Had I never seen the movie it would have been a far better read for me, but even knowing the outcome it had been sooooo long since I had seen the movie that enough was forgotten to enjoy the book!
If you think you want to read of a murder trial in the very beautiful southern Georgia city of Savannah… this would be the book to read!
…and if you don’t want to read it you might consider the movie of the same name, starring Kevin Spacey and John Cusack and directed by Clint Eastwood.
Thursday, September 06, 2012
What the Dead Know
Second book for RIP……
What the Dead Know by Laura Lippman.
Paperback: 400 pages
Publisher: William Morrow Paperbacks(February 10, 2009)
From Publishers Weekly
Starred Review. Edgar-winner Lippman, author of the Tess Monaghan mystery series (No Good Deeds, etc.), shows she's as good as Peter Abrahams and other A-list thriller writers with this outstanding stand-alone. A driver who flees a car accident on a Maryland highway breathes new life into a 30-year-old mystery—the disappearance of the young Bethany sisters at a shopping mall—after she later tells the police she's one of the missing girls. As soon as the mystery woman drops that bombshell, she clams up, placing the new lead detective, Kevin Infante, in a bind, as he struggles to gain her trust while exploring the odd holes in her story. Deftly moving between past and present, Lippman presents the last day both sisters, Sunny and Heather, were seen alive from a variety of perspectives. Subtle clues point to the surprising but plausible solution of the crime and the identity of the mystery woman.
I do like a mystery when only small pieces at a time are doled out like pieces of a puzzle and you are to try to figure out how they fit together. AND.. I love, love, love a book with short chapters! (it makes me read more at each sitting then I would if the book had long chapters). This book had both. Short chapters and a “cold case” mystery to be solved.
Generally I am not a lover of a “detective” type mystery but when it isn’t always stating “police” it instantly becomes more interesting to me.
I think I originally picked up this (used) book especially for RIP and although it wasn’t all bloody and gory it was a good mystery, and being a 30 yr old cold case made it even more interesting.
Not a bad read at all, although it won’t make my “reread” list…that takes a “wow, fantastic” book . But if you like cold cases you will probably enjoy this book.
Meanwhile, I had begun a different book before What the Dead Know, called Nevermore. According to the Amazon review it had everything I enjoy in a mystery book!… but after 129 pages I gave up. The writing just didn’t capture me..but I like to put it out there because we don’t all have the same tastes when it comes to reading…
Nevermore by William Hjortsberg
From Library Journal
Harry Houdini and Sir Arthur Conan Doyle join forces in this historical mystery with occult overtones. In his later years, Doyle has become a true believer in mediums who speak with the spirits of the dead. Houdini, as a master of illusion, takes pride in exposing and debunking such fraudulent people. Despite their opposing views, a mutual interest in the occult draws them together in a respectful friendship. When murders patterned after the tales of Edgar Allan Poe begin to occur, Houdini and Doyle are as fascinated as the rest of the citizens of New York. When they discover that all the victims have a distant relationship to Houdini, they decide to work together to solve the mystery. Nevermore is an enjoyable though sometimes gruesome adventure that is much enhanced by the author's use of the many details behind Houdini's amazing escapes and magic tricks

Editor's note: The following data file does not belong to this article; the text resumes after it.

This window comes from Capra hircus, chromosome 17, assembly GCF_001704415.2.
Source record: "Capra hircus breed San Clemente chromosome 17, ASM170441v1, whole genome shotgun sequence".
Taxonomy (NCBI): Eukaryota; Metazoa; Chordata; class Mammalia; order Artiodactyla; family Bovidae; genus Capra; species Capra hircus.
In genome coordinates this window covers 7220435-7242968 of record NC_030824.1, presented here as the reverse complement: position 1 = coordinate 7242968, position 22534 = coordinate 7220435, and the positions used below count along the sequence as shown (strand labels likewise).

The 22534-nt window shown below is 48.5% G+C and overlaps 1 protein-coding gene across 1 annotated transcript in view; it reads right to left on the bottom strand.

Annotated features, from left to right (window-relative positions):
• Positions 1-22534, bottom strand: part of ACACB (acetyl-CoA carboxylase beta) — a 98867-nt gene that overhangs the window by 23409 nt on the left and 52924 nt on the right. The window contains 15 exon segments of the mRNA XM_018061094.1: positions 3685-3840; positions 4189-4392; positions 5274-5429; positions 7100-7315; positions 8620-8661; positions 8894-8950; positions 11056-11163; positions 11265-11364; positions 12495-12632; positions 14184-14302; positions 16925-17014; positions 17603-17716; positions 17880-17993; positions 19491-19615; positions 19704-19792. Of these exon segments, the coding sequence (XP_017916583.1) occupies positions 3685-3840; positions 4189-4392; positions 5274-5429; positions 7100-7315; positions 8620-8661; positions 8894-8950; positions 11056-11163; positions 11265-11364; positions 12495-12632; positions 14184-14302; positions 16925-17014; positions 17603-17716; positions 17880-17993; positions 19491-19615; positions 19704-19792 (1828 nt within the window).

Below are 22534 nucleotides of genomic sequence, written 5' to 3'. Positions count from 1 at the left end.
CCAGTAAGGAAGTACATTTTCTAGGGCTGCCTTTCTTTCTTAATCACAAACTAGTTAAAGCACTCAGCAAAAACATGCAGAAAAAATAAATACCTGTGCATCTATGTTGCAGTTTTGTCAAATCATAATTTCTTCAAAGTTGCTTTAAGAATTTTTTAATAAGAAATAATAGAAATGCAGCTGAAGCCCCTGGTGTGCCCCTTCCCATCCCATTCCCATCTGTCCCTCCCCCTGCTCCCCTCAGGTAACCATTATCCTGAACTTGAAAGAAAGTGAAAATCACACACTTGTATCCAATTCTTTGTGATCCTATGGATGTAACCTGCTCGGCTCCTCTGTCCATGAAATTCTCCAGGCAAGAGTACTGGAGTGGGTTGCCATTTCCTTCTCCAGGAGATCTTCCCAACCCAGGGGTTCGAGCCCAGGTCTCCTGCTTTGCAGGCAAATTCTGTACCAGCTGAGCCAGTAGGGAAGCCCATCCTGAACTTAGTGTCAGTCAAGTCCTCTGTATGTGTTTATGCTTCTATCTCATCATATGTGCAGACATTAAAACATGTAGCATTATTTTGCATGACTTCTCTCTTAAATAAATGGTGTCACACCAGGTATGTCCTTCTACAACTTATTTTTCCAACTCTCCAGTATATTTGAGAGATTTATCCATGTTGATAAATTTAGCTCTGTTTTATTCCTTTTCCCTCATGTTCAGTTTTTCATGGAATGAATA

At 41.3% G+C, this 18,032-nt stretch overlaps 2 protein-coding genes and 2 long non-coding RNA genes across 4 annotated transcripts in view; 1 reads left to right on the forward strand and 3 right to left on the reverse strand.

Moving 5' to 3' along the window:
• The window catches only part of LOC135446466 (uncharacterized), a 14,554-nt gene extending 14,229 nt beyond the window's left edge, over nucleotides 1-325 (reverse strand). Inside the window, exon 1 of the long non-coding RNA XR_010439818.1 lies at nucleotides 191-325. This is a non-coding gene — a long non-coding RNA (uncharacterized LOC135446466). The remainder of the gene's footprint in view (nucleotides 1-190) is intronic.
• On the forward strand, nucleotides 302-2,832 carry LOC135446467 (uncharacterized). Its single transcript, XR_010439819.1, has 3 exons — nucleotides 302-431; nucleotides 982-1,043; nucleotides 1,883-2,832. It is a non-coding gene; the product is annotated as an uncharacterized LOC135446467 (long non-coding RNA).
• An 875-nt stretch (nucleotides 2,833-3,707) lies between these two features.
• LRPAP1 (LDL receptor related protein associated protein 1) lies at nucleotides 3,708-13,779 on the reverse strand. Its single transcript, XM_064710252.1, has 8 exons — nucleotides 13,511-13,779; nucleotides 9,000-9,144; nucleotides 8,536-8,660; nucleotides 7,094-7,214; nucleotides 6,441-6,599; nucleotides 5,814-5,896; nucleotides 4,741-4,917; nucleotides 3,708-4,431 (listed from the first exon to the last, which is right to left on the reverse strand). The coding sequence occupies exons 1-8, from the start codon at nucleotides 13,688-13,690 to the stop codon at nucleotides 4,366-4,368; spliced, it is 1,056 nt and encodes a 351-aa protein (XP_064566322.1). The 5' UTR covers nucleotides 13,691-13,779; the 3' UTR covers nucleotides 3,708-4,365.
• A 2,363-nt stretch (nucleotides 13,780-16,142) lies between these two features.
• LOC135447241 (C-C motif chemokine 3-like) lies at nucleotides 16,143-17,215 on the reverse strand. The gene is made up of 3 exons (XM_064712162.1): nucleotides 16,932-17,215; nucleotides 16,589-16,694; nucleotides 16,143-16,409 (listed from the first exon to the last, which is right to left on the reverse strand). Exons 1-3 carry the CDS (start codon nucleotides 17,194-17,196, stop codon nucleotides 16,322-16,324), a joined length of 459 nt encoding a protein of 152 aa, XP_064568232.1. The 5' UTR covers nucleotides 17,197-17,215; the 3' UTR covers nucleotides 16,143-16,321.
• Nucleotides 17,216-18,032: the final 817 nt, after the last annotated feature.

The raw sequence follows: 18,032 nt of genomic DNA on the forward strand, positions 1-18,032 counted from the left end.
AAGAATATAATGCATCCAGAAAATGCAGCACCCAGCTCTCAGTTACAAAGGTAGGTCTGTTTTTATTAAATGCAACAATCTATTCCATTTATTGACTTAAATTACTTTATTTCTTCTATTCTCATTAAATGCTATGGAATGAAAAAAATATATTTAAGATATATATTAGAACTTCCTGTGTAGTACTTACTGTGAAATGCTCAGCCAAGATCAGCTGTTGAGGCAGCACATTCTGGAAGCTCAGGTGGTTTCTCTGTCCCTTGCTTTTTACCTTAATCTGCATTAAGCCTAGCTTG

Sunday, September 02, 2012
I look at the list of books I read in August and think “wow, I’ve never read so many books in one month! Then I look again and realize many of them are not very big books lol.
The page count is 2412.
1. The God of the Hives..........Laurie R King
2. Sister........................Rosamund Lupton
3. Wildthorn.....................Jane Eagland
4. The Secret Garden.............Frances H Burnett
5. Little Lord Fauntleroy........Frances H Burnett
6. The Hobbit....................J R R Tolkien
7. Nine Coaches Waiting..........Mary Stewart
It was a good group of books. I had been putting off reading The Secret Garden because I had seen both the older and “newer” (Maggie Smith) versions of the movie more then once. But the reading of it was totally enjoyable. And the same for Little Lord Fauntleroy. That was quite a short book, and right after I read it the Freddie Bartholomew movie came on cable!! It was a short but sweet movie and read.
I reread the Hobbit so that it would be recent in my mind since part one of the movie comes out this December. I’m glad I did because there was one part of their adventure I had totally forgotten about.
And then, of course, Nine Coaches Waiting, is my first read for RIP. So, all in all, August was a good reading month.
So far September isn’t as good . I started to read book 2 for Rip called Nevermore. It had all the makings of a book I’d really like. The book used a lot of historical figures which I enjoy in a book. The likes of Conan Doyle, and Houdini and toss in Poe for good measure. But after 129 pages I found I was not picking up the book every chance I had nor was I compelled to read on. So I am giving up on this book and will look among my others and hope that the next one grabs me.
So.. how was your August?